I liked Eleanor Coppola's documentary, so I was interested in seeing her narrative debut. Despite lackluster reviews, I still decided to see it because it seemed like something I would enjoy.
The film is definitely very simple and straightforward. Much like many slice-of-life films or road movies, it is more about the journey and less about the destination. While the subject matter isn't of any huge impact, I thought that the dialogue was very sharp and well-written, with effective humor sprinkled in throughout. The characters are developed over the course of the film, and while they are a little superficial, they are also realistic. I found the film to be an interesting, light travelogue that served as a distraction. The romantic plot is a little farfetched, and the characters' actions in the end are a little confusing, but it strangely feels satisfying.
Coppola's technical knowledge is obvious. The cinematography is amazing. All of the beautiful landscapes of France are showcased throughout the film. The use of the protagonist's photos as a means of telling the story, a combination of excellent cinematography and editing, is interesting. The score does a great job of building the tone of the film and keeping the film moving. The acting is also great, with Lane and Viard both delivering compelling performances, and Baldwin spicing up the film in his supporting role.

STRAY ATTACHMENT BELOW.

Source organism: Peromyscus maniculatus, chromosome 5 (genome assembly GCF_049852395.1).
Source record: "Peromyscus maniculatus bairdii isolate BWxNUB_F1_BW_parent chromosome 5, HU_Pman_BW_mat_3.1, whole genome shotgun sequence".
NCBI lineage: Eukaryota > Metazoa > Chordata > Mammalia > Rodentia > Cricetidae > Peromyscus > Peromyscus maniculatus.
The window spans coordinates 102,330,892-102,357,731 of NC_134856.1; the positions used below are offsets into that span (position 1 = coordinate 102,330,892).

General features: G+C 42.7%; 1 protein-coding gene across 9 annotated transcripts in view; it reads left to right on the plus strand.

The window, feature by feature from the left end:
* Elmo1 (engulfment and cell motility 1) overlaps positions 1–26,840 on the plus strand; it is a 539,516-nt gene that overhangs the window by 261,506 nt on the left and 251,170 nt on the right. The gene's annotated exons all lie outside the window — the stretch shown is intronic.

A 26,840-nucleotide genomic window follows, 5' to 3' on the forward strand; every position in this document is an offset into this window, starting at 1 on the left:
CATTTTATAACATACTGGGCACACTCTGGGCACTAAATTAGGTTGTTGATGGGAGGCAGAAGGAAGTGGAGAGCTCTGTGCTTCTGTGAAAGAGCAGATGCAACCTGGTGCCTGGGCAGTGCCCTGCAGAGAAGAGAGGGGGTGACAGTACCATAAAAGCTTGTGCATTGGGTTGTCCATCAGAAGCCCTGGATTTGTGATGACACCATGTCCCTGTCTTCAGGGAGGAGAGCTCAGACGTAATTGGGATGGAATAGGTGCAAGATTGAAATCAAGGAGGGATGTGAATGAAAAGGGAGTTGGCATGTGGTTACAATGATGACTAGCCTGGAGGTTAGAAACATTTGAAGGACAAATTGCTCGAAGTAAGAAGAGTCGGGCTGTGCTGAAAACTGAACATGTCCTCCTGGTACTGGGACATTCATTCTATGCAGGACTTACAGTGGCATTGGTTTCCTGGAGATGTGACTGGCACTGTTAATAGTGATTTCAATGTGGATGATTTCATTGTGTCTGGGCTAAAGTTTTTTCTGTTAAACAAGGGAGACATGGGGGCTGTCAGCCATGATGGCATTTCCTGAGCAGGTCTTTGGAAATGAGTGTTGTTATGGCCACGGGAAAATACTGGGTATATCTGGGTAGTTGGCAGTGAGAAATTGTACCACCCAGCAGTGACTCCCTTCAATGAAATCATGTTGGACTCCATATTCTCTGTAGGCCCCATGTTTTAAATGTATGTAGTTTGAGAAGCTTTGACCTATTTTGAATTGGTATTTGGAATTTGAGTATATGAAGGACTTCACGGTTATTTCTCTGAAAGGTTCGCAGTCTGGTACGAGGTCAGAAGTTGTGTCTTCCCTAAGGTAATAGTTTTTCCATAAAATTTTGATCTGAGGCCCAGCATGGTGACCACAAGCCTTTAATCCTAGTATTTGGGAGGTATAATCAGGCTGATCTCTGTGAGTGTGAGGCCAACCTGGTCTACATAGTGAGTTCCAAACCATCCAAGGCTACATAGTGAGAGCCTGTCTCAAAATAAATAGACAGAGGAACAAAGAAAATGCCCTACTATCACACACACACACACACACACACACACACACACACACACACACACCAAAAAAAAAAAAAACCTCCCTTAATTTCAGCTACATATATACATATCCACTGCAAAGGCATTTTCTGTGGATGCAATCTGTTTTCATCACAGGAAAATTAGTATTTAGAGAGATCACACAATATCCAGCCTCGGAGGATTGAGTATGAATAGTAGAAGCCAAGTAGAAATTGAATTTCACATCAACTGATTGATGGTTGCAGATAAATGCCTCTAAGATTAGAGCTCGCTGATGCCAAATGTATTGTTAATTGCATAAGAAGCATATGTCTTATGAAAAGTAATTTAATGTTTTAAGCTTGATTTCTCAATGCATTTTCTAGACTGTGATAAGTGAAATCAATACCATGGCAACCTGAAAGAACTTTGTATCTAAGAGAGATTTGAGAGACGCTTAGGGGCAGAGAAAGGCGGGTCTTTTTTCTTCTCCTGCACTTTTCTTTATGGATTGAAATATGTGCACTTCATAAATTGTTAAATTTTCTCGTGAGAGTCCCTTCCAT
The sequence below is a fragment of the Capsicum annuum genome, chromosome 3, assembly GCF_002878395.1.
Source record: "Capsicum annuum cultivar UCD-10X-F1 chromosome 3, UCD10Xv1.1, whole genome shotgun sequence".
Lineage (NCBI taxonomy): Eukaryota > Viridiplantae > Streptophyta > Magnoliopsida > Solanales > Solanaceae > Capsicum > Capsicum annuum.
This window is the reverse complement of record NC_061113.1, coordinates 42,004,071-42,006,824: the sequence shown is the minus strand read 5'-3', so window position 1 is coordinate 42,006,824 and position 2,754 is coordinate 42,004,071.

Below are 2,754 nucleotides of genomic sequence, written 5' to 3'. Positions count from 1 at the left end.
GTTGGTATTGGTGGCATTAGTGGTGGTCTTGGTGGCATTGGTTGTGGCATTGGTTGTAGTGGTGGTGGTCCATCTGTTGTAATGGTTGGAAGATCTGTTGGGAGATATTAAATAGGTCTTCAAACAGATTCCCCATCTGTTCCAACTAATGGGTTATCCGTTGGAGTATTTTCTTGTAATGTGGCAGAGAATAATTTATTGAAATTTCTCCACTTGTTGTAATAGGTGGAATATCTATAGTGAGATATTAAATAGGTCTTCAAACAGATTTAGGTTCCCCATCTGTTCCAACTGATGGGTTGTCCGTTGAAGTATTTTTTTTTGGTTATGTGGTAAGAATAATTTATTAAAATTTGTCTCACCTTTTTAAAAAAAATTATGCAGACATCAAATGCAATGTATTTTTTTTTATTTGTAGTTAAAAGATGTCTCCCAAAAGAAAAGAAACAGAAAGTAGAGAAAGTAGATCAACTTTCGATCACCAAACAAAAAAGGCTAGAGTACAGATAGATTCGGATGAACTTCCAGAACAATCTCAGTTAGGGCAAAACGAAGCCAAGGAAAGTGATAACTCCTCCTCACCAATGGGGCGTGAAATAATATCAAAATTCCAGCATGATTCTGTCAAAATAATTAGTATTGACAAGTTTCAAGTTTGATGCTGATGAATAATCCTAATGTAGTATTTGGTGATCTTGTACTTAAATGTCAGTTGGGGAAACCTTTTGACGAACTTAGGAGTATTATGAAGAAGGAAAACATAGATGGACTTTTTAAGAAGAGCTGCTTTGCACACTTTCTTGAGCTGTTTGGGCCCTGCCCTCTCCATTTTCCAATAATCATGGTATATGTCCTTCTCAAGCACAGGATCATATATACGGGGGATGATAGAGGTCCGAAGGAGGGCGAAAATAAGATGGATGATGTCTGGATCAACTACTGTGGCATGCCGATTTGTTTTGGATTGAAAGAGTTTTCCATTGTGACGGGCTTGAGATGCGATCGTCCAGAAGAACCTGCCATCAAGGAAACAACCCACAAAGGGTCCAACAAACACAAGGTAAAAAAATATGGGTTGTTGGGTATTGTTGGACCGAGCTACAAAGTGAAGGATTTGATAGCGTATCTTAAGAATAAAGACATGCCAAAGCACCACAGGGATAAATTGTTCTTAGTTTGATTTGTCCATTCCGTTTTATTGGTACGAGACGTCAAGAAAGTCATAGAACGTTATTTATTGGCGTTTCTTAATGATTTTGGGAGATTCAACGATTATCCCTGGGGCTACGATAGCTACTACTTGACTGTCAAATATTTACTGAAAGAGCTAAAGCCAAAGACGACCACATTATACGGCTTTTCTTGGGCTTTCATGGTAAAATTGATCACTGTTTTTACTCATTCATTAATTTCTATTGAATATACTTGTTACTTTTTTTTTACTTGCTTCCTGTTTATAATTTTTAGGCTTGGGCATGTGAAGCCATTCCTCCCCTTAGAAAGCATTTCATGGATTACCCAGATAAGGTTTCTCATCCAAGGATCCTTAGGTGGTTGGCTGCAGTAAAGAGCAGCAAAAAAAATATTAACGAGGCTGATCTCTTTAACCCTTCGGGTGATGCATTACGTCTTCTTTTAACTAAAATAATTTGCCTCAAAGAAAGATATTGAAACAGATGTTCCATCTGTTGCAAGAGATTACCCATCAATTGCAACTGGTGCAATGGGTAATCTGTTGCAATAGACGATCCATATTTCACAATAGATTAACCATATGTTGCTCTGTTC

Overall, I liked "Paris Can Wait". It was a pleasant little film, but I don't think that it is for everyone. It is basically an hour and a half of watching people drive, eat, and have conversations, but I found those conversations to be fascinating and the way in which the travel and cuisine were photographed was exquisite. It's nothing spectacular as a whole, but for what it is, it's great.
Paris Can Wait
Big Tuna's Rating: B
How Did I Watch It?: In theaters.
Had I Seen It Before?: No.
Would I Watch It Again?: Yes.
I am a huge movie fan that wants to tell people about my very varying taste and opinion of film.